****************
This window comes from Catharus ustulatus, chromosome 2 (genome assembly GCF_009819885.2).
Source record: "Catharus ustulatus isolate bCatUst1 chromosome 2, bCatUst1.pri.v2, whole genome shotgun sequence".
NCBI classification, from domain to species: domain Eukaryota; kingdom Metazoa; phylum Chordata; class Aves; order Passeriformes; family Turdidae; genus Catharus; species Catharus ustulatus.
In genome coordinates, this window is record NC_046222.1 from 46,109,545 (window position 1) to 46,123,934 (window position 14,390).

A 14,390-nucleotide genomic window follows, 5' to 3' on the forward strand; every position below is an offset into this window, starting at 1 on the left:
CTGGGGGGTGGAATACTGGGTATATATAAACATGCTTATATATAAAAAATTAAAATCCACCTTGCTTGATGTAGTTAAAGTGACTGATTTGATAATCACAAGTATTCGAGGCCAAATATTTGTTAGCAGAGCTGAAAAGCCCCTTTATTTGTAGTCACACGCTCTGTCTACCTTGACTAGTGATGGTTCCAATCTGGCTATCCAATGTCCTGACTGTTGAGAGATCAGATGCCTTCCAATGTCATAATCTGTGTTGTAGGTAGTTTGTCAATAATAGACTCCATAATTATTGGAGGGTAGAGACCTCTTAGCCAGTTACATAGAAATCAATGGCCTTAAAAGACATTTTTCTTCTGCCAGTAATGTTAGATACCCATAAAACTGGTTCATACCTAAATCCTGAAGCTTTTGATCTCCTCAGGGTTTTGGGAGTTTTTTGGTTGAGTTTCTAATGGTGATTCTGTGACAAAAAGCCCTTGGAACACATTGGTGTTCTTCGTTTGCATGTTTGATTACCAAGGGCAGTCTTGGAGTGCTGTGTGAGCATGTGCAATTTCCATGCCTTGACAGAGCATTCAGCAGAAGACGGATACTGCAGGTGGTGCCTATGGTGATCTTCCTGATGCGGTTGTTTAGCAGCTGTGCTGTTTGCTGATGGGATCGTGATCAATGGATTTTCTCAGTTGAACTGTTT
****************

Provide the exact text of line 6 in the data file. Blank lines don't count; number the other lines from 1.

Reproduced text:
CTGGGGGGTGGAATACTGGGTATATATAAACATGCTTATATATAAAAAATTAAAATCCACCTTGCTTGATGTAGTTAAAGTGACTGATTTGATAATCACAAGTATTCGAGGCCAAATATTTGTTAGCAGAGCTGAAAAGCCCCTTTATTTGTAGTCACACGCTCTGTCTACCTTGACTAGTGATGGTTCCAATCTGGCTATCCAATGTCCTGACTGTTGAGAGATCAGATGCCTTCCAATGTCATAATCTGTGTTGTAGGTAGTTTGTCAATAATAGACTCCATAATTATTGGAGGGTAGAGACCTCTTAGCCAGTTACATAGAAATCAATGGCCTTAAAAGACATTTTTCTTCTGCCAGTAATGTTAGATACCCATAAAACTGGTTCATACCTAAATCCTGAAGCTTTTGATCTCCTCAGGGTTTTGGGAGTTTTTTGGTTGAGTTTCTAATGGTGATTCTGTGACAAAAAGCCCTTGGAACACATTGGTGTTCTTCGTTTGCATGTTTGATTACCAAGGGCAGTCTTGGAGTGCTGTGTGAGCATGTGCAATTTCCATGCCTTGACAGAGCATTCAGCAGAAGACGGATACTGCAGGTGGTGCCTATGGTGATCTTCCTGATGCGGTTGTTTAGCAGCTGTGCTGTTTGCTGATGGGATCGTGATCAATGGATTTTCTCAGTTGAACTGTTT